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November 16, 1918


Author Affiliations


From the Surgical Research Laboratory, New York University.

JAMA. 1918;71(20):1634-1636. doi:10.1001/jama.1918.02600460014004

Additional evidence is accumulating that death caused by intestinal obstruction is due to toxins originating in the epithelium of the duodenum and its appendages. Duodenal transplantation is, therefore, a satisfactory method for the experimental study of the cause of death in obstruction.

Rogeré, and more recently Whipple and his associates, have laid special emphasis on a proteose from the duodenal region. Sweet and his associates have laid special stress on the pancreas. Dragstedt, Moor-head and Burcky, on the other hand, again take up the bacterial origin of this toxemia.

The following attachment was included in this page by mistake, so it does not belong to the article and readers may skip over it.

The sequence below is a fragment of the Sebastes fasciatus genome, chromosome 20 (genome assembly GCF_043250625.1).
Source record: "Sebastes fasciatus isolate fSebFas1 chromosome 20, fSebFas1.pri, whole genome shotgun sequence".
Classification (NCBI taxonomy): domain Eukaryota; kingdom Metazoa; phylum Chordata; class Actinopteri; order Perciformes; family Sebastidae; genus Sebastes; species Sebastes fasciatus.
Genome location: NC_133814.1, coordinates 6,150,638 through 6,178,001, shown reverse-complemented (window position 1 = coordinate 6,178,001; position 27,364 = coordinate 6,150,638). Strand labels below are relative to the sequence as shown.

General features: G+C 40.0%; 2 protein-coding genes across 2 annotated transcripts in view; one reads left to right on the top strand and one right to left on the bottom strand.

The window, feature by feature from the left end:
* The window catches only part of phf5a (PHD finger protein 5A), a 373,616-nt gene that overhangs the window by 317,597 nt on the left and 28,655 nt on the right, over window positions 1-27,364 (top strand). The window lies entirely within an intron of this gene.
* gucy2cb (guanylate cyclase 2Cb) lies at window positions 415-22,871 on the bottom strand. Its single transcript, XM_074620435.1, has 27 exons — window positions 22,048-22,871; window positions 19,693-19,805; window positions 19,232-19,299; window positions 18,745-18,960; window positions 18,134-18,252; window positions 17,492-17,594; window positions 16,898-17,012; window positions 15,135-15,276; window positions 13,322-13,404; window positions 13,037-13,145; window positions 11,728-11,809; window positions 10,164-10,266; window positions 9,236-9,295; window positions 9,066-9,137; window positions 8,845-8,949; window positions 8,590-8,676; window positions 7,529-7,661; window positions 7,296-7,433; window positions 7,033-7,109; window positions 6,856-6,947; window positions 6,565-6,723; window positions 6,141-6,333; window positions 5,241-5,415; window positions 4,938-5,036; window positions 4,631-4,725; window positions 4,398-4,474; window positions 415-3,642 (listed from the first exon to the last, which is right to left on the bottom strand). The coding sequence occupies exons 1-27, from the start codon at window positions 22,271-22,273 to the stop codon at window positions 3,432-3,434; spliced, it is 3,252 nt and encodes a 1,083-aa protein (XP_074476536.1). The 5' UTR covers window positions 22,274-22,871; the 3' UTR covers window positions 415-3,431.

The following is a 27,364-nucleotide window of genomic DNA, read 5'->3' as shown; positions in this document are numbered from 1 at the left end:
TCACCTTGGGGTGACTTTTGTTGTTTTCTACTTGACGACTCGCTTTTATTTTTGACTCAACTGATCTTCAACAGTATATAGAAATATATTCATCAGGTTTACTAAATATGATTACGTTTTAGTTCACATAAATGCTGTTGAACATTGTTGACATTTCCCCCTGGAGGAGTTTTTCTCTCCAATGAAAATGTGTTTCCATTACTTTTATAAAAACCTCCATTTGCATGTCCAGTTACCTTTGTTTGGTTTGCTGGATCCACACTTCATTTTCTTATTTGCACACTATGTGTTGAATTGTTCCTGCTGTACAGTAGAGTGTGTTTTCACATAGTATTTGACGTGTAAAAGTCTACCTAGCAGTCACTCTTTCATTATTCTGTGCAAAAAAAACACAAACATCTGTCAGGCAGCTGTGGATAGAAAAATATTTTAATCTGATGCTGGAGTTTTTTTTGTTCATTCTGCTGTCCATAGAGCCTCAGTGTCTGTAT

Our continuation of the study of this interesting problem has centered on three phases — transplantation, proteose isolation and obstruction ratio.

DUODENAL TRANSPLANTATION  The entire duodenum with its outbuds, the pancreas and liver, are first separated from the alimentary canal (Fig. 1). The pyloric end of the segment and the stomach are occluded, the duodenum is anastomosed to the ileojejunum, and

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